I had already written a review for this novel yesterday, but after watching the film today I thought better of the opinions I shared, and have decidedI had already written a review for this novel yesterday, but after watching the film today I thought better of the opinions I shared, and have decided to start afresh. I suppose I was a bit stubborn in my dislike of the tale originally because I was so profoundly insulted by John Boyne’s one dimensional characters and their contrived circumstances. However, if it weren’t for his creativity in writing this fable, however flawed and in need of amending, we would not have the deeply moving motion picture that Mark Herman has presented us with.
Boyne’s fable left me shocked at the naivety of the commandants family members, as it is my understanding that children of the Reich were raised in the thick of propaganda, where manipulation started early by learning hate through the "Jungvolk” movement, followed by the Hitler Youth at 14, this all in order to properly groom them to eventually fight for the fatherland. The writing style he used of repeating phraseology was also a drain, and I’m not quite sure what the point was. Grammatically speaking, his inability to stick to either the American (pajamas) spellings, or the British (pyjamas) ones, I found to be annoying, but I may just be nitpicking there.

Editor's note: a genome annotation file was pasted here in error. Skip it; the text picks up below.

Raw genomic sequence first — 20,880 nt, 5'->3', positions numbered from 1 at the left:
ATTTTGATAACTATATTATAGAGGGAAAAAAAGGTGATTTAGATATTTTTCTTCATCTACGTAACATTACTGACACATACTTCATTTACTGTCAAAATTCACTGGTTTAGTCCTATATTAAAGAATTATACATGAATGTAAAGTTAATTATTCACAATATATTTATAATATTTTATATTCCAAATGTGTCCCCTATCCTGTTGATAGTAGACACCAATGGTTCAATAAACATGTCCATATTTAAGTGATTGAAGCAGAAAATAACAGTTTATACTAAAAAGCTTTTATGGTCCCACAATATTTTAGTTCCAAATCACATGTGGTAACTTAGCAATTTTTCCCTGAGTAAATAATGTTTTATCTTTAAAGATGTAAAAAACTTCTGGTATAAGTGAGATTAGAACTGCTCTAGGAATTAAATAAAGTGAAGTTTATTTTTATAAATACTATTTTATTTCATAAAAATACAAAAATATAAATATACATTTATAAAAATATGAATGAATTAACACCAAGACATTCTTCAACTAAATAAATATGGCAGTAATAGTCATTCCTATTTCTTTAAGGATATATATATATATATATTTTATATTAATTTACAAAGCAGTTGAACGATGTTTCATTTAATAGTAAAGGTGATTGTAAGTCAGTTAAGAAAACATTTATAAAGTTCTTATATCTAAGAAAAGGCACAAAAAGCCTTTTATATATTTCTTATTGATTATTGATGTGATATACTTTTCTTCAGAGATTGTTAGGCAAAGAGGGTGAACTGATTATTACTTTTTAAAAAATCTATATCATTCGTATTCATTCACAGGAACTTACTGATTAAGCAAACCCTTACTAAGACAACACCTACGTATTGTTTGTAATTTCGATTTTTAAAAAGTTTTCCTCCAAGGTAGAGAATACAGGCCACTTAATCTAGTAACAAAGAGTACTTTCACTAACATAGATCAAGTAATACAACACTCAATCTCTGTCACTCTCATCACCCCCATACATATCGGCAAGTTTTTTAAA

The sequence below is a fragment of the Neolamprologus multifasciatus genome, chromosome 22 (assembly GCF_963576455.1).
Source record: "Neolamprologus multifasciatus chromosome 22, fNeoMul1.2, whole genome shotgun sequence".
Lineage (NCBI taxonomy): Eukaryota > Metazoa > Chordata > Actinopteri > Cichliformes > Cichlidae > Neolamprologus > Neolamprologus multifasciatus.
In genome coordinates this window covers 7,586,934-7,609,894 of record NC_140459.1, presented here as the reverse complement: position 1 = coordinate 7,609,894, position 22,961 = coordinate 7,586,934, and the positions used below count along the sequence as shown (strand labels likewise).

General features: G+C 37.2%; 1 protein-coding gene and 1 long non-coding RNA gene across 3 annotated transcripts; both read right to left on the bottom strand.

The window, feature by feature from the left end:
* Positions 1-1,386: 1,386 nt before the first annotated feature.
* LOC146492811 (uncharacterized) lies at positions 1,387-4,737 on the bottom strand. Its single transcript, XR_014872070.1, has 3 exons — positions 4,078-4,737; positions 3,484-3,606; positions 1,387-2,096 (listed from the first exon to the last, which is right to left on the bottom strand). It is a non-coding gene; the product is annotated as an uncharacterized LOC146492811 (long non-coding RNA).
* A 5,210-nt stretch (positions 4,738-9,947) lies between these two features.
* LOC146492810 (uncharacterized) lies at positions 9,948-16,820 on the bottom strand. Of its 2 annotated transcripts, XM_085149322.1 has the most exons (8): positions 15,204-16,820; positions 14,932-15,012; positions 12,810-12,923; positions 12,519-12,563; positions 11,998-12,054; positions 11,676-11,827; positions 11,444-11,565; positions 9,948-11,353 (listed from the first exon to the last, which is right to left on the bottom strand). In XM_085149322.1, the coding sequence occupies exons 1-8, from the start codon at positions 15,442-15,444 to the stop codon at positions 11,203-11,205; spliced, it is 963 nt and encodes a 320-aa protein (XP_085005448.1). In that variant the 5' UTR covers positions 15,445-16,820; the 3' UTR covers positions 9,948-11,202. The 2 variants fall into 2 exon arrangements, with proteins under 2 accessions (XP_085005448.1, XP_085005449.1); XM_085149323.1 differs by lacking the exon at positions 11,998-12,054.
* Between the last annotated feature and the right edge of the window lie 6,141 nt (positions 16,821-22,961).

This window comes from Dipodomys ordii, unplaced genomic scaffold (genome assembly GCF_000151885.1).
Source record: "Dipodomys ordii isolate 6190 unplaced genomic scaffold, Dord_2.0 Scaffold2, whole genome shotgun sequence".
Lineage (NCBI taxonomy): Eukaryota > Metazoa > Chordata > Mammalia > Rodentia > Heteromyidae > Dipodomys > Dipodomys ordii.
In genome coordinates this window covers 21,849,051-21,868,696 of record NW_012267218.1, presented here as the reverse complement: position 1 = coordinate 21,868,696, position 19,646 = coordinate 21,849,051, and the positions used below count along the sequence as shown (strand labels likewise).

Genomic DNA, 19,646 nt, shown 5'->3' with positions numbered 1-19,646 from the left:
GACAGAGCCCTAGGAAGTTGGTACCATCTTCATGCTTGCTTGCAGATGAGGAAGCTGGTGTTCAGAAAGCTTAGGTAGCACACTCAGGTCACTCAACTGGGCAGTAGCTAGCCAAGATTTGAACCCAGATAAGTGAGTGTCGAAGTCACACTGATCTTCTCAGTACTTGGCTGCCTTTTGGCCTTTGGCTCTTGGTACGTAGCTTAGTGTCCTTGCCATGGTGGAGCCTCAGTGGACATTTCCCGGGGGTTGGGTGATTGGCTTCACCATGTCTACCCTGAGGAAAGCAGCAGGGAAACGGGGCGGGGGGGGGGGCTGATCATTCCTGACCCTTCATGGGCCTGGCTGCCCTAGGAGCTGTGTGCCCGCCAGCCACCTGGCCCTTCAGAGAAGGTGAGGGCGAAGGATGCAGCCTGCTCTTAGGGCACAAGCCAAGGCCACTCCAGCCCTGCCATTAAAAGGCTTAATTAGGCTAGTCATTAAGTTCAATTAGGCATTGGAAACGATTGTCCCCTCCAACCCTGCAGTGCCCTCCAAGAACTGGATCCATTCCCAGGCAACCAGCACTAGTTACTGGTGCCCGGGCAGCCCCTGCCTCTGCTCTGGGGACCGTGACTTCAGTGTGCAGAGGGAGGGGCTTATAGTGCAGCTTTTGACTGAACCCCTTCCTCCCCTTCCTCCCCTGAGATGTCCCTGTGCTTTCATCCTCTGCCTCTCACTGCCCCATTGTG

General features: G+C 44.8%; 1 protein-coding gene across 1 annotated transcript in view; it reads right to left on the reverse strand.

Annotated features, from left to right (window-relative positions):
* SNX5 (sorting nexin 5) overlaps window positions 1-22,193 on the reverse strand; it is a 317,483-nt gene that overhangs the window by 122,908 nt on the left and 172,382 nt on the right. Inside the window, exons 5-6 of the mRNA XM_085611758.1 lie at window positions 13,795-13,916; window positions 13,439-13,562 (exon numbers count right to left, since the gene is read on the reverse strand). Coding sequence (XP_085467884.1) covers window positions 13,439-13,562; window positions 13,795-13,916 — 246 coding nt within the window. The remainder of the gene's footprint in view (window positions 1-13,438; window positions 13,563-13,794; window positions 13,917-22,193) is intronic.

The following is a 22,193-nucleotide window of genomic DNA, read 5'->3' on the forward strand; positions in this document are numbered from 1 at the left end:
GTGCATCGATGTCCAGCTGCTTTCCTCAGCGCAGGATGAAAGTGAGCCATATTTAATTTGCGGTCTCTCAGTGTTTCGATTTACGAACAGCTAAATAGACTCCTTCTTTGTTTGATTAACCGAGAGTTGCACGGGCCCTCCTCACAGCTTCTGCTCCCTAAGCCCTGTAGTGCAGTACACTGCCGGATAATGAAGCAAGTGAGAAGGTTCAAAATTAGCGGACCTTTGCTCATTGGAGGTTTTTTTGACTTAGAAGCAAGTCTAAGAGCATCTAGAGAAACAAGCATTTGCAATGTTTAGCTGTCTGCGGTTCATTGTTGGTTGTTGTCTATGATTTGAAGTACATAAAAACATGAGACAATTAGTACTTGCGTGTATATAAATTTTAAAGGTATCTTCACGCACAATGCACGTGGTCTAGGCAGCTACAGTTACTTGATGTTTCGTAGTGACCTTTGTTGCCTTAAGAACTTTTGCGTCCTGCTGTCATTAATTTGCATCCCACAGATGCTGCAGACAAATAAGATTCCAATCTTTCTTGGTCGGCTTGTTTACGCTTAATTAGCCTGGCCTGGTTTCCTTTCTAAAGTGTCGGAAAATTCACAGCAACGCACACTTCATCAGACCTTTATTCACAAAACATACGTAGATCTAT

Ultimately, this is a story about the sincere kindness found in innocence, how we aren’t born with hatred, we are taught it, and unfortunately, how the sins of the father fall upon the son. In my opinion, and I doubt that you’ll read these words from me in regards to any other story, skip the book and just rent the film. Just don’t forget the Kleenex… ...more